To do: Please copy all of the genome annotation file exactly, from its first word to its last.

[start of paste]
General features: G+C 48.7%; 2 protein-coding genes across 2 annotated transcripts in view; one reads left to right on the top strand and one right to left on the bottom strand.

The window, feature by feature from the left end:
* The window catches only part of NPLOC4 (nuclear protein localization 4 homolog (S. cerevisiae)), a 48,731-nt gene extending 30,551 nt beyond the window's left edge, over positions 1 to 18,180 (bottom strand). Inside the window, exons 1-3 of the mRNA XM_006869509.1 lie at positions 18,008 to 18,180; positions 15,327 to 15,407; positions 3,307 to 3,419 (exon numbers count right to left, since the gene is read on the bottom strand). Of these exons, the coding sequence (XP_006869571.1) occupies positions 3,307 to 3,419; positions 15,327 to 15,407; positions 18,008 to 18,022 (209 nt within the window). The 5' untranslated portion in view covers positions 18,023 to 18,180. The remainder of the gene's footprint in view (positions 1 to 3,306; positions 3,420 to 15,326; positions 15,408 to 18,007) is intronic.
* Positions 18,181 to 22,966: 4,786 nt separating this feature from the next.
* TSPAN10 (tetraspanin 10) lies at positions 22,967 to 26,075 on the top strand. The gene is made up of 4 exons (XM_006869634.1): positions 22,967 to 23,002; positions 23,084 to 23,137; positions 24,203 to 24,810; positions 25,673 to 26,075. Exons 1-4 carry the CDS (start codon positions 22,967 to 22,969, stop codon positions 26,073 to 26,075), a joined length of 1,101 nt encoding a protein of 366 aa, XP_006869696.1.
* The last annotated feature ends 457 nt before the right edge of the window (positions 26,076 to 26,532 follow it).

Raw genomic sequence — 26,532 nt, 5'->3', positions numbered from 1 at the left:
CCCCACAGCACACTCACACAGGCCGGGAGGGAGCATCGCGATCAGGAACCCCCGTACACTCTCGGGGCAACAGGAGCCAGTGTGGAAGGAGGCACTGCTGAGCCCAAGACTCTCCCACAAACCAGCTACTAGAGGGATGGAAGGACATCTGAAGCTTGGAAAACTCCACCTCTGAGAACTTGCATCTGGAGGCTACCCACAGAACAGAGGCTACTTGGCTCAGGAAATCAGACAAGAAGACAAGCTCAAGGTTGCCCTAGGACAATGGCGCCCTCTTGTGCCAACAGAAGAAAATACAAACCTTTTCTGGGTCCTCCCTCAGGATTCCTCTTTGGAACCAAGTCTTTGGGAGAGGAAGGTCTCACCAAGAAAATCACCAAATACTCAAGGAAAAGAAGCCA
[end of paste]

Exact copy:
General features: G+C 48.7%; 2 protein-coding genes across 2 annotated transcripts in view; one reads left to right on the top strand and one right to left on the bottom strand.

The window, feature by feature from the left end:
* The window catches only part of NPLOC4 (nuclear protein localization 4 homolog (S. cerevisiae)), a 48,731-nt gene extending 30,551 nt beyond the window's left edge, over positions 1 to 18,180 (bottom strand). Inside the window, exons 1-3 of the mRNA XM_006869509.1 lie at positions 18,008 to 18,180; positions 15,327 to 15,407; positions 3,307 to 3,419 (exon numbers count right to left, since the gene is read on the bottom strand). Of these exons, the coding sequence (XP_006869571.1) occupies positions 3,307 to 3,419; positions 15,327 to 15,407; positions 18,008 to 18,022 (209 nt within the window). The 5' untranslated portion in view covers positions 18,023 to 18,180. The remainder of the gene's footprint in view (positions 1 to 3,306; positions 3,420 to 15,326; positions 15,408 to 18,007) is intronic.
* Positions 18,181 to 22,966: 4,786 nt separating this feature from the next.
* TSPAN10 (tetraspanin 10) lies at positions 22,967 to 26,075 on the top strand. The gene is made up of 4 exons (XM_006869634.1): positions 22,967 to 23,002; positions 23,084 to 23,137; positions 24,203 to 24,810; positions 25,673 to 26,075. Exons 1-4 carry the CDS (start codon positions 22,967 to 22,969, stop codon positions 26,073 to 26,075), a joined length of 1,101 nt encoding a protein of 366 aa, XP_006869696.1.
* The last annotated feature ends 457 nt before the right edge of the window (positions 26,076 to 26,532 follow it).

Raw genomic sequence — 26,532 nt, 5'->3', positions numbered from 1 at the left:
CCCCACAGCACACTCACACAGGCCGGGAGGGAGCATCGCGATCAGGAACCCCCGTACACTCTCGGGGCAACAGGAGCCAGTGTGGAAGGAGGCACTGCTGAGCCCAAGACTCTCCCACAAACCAGCTACTAGAGGGATGGAAGGACATCTGAAGCTTGGAAAACTCCACCTCTGAGAACTTGCATCTGGAGGCTACCCACAGAACAGAGGCTACTTGGCTCAGGAAATCAGACAAGAAGACAAGCTCAAGGTTGCCCTAGGACAATGGCGCCCTCTTGTGCCAACAGAAGAAAATACAAACCTTTTCTGGGTCCTCCCTCAGGATTCCTCTTTGGAACCAAGTCTTTGGGAGAGGAAGGTCTCACCAAGAAAATCACCAAATACTCAAGGAAAAGAAGCCA